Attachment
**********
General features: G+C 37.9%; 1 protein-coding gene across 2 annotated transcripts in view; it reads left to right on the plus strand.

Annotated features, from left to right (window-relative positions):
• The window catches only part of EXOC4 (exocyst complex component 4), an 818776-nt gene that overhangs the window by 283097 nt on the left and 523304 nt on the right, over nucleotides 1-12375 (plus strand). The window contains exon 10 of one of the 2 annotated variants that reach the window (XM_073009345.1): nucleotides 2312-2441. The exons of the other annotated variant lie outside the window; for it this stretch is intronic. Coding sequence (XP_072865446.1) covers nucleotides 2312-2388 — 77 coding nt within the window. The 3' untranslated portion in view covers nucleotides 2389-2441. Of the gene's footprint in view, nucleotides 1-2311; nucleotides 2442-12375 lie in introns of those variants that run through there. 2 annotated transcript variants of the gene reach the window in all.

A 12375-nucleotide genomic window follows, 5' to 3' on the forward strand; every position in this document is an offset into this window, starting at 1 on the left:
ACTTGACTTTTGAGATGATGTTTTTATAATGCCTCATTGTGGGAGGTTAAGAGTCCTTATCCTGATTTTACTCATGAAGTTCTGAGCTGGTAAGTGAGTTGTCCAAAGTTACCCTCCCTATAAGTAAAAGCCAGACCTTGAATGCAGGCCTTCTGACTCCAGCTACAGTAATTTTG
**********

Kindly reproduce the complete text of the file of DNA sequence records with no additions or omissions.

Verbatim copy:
General features: G+C 37.9%; 1 protein-coding gene across 2 annotated transcripts in view; it reads left to right on the plus strand.

Annotated features, from left to right (window-relative positions):
• The window catches only part of EXOC4 (exocyst complex component 4), an 818776-nt gene that overhangs the window by 283097 nt on the left and 523304 nt on the right, over nucleotides 1-12375 (plus strand). The window contains exon 10 of one of the 2 annotated variants that reach the window (XM_073009345.1): nucleotides 2312-2441. The exons of the other annotated variant lie outside the window; for it this stretch is intronic. Coding sequence (XP_072865446.1) covers nucleotides 2312-2388 — 77 coding nt within the window. The 3' untranslated portion in view covers nucleotides 2389-2441. Of the gene's footprint in view, nucleotides 1-2311; nucleotides 2442-12375 lie in introns of those variants that run through there. 2 annotated transcript variants of the gene reach the window in all.

A 12375-nucleotide genomic window follows, 5' to 3' on the forward strand; every position in this document is an offset into this window, starting at 1 on the left:
ACTTGACTTTTGAGATGATGTTTTTATAATGCCTCATTGTGGGAGGTTAAGAGTCCTTATCCTGATTTTACTCATGAAGTTCTGAGCTGGTAAGTGAGTTGTCCAAAGTTACCCTCCCTATAAGTAAAAGCCAGACCTTGAATGCAGGCCTTCTGACTCCAGCTACAGTAATTTTG